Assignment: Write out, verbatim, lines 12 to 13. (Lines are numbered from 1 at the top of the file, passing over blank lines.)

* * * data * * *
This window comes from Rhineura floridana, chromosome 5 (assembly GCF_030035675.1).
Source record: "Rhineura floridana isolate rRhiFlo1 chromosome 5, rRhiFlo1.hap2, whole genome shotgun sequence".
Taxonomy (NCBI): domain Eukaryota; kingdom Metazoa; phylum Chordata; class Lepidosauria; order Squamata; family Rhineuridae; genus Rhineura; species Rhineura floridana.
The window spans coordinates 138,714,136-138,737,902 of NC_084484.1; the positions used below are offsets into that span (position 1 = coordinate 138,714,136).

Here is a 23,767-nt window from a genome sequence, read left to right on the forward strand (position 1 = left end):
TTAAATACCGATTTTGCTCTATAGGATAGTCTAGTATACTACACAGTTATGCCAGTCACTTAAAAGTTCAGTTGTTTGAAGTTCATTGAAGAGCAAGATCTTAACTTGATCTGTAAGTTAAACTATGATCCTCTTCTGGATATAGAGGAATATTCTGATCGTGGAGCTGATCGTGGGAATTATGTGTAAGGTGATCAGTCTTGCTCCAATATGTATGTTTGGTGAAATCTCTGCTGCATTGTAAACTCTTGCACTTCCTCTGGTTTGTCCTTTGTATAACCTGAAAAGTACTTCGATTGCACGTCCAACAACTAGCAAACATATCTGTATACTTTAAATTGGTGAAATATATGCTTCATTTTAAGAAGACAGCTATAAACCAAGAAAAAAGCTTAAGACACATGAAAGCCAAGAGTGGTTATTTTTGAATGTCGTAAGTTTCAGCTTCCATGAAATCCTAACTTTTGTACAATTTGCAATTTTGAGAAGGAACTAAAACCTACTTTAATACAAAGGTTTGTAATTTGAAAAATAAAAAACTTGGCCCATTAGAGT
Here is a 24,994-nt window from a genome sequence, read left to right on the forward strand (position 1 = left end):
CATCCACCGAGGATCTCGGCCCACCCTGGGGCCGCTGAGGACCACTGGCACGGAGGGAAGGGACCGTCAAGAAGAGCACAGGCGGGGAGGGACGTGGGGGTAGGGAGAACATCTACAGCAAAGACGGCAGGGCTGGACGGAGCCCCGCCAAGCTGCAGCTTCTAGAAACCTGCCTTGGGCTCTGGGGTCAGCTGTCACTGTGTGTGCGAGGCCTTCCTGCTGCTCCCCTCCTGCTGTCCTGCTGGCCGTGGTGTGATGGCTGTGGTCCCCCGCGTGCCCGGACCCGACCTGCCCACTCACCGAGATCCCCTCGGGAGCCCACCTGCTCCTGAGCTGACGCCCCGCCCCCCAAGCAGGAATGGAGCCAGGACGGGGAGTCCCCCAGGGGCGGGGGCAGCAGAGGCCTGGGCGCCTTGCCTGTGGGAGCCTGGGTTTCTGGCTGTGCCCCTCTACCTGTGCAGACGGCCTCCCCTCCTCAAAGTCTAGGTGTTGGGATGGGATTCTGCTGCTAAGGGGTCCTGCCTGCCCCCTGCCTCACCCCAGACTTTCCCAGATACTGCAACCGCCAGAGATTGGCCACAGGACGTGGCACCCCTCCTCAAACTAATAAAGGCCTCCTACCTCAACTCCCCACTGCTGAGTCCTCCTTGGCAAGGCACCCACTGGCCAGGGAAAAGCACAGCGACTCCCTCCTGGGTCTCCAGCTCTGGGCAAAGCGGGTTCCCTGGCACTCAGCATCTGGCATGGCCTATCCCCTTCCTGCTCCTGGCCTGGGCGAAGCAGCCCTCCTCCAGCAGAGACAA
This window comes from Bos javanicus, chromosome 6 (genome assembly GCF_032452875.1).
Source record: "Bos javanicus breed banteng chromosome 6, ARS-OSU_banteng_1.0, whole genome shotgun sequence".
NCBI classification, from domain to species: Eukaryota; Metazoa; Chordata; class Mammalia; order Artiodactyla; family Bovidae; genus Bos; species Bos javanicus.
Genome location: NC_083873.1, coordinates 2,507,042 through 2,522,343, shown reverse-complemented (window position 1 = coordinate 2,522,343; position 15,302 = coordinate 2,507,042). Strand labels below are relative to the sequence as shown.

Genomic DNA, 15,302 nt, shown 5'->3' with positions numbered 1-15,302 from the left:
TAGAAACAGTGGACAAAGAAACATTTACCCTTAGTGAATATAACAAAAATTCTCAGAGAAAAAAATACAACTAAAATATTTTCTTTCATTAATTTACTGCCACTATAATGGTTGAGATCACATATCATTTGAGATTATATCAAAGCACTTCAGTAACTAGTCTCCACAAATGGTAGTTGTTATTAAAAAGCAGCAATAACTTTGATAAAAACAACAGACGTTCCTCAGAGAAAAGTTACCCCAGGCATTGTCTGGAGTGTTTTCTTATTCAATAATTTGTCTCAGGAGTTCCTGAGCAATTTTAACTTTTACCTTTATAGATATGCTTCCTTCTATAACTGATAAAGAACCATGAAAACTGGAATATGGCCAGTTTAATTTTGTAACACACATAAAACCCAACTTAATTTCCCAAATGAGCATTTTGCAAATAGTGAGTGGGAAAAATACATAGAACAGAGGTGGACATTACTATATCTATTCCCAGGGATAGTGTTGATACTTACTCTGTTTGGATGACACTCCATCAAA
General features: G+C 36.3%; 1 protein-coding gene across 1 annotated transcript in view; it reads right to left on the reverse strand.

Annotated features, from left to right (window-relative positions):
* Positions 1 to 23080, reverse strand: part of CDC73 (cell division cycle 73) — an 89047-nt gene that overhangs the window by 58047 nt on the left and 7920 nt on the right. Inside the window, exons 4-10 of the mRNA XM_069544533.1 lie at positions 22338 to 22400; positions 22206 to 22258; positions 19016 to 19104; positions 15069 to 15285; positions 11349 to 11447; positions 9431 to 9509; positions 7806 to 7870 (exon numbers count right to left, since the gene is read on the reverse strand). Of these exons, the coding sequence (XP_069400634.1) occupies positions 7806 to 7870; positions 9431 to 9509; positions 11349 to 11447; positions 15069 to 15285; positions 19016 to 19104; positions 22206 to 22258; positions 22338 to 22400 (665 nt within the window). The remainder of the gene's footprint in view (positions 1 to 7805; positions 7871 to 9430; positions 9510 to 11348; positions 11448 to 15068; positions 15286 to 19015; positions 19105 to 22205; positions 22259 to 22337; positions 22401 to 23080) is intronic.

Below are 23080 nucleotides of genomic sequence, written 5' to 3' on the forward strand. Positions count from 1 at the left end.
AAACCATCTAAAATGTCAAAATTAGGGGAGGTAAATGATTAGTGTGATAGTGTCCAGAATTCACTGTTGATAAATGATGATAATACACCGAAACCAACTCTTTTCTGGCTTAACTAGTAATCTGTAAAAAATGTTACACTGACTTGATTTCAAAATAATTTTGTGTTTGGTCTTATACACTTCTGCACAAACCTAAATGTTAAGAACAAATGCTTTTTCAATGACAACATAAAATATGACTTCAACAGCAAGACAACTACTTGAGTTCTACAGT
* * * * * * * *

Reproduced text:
Genome location: NC_083873.1, coordinates 2,507,042 through 2,522,343, shown reverse-complemented (window position 1 = coordinate 2,522,343; position 15,302 = coordinate 2,507,042). Strand labels below are relative to the sequence as shown.

Genomic DNA, 15,302 nt, shown 5'->3' with positions numbered 1-15,302 from the left: